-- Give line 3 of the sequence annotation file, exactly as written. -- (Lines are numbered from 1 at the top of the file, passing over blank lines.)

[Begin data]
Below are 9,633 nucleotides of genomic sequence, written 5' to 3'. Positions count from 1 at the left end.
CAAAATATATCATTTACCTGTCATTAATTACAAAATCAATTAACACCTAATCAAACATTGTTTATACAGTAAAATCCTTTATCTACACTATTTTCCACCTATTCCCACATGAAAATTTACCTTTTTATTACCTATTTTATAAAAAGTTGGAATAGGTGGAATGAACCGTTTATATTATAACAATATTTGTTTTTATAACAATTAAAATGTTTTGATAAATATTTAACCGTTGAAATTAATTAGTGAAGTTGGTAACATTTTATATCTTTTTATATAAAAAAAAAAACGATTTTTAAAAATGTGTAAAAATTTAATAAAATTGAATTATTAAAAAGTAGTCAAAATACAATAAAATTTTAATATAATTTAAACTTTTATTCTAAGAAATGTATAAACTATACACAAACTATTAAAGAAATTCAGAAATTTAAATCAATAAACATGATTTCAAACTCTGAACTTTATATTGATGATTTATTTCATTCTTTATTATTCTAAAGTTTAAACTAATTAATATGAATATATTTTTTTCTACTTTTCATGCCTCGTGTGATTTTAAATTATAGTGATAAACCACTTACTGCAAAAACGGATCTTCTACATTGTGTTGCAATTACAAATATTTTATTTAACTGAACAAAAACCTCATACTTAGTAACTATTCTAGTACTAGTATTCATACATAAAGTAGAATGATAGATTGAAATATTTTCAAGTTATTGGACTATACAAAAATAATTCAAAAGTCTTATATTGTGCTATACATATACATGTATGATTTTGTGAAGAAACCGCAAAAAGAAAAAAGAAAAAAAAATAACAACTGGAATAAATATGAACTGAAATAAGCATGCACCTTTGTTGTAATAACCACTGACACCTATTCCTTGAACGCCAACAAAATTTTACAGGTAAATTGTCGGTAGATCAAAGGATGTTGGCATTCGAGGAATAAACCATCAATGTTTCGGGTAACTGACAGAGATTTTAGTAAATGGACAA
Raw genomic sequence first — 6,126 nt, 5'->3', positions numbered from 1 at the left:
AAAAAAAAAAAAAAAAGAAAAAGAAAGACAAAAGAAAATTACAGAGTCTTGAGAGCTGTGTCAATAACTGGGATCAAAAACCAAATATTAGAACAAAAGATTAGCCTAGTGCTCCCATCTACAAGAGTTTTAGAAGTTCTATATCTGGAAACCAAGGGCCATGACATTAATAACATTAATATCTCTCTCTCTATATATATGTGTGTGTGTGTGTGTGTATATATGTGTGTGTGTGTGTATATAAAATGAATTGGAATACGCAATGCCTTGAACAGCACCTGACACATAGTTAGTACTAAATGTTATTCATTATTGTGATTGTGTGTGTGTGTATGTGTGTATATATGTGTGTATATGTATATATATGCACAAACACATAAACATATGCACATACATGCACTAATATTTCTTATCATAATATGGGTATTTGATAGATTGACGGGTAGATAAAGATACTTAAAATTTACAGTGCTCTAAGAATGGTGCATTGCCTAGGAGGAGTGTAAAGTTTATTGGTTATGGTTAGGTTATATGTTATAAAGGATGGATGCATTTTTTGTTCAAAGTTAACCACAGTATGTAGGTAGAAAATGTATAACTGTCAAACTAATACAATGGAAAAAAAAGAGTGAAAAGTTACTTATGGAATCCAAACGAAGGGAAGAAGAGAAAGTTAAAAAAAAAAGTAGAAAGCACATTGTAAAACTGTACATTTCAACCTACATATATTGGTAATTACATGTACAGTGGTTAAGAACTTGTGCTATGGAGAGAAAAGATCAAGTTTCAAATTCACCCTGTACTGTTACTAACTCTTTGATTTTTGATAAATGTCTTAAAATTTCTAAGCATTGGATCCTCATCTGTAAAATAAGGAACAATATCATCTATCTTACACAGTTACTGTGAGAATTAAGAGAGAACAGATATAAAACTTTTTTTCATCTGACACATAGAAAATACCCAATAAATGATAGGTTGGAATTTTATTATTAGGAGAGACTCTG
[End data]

Raw genomic sequence first — 6,126 nt, 5'->3', positions numbered from 1 at the left: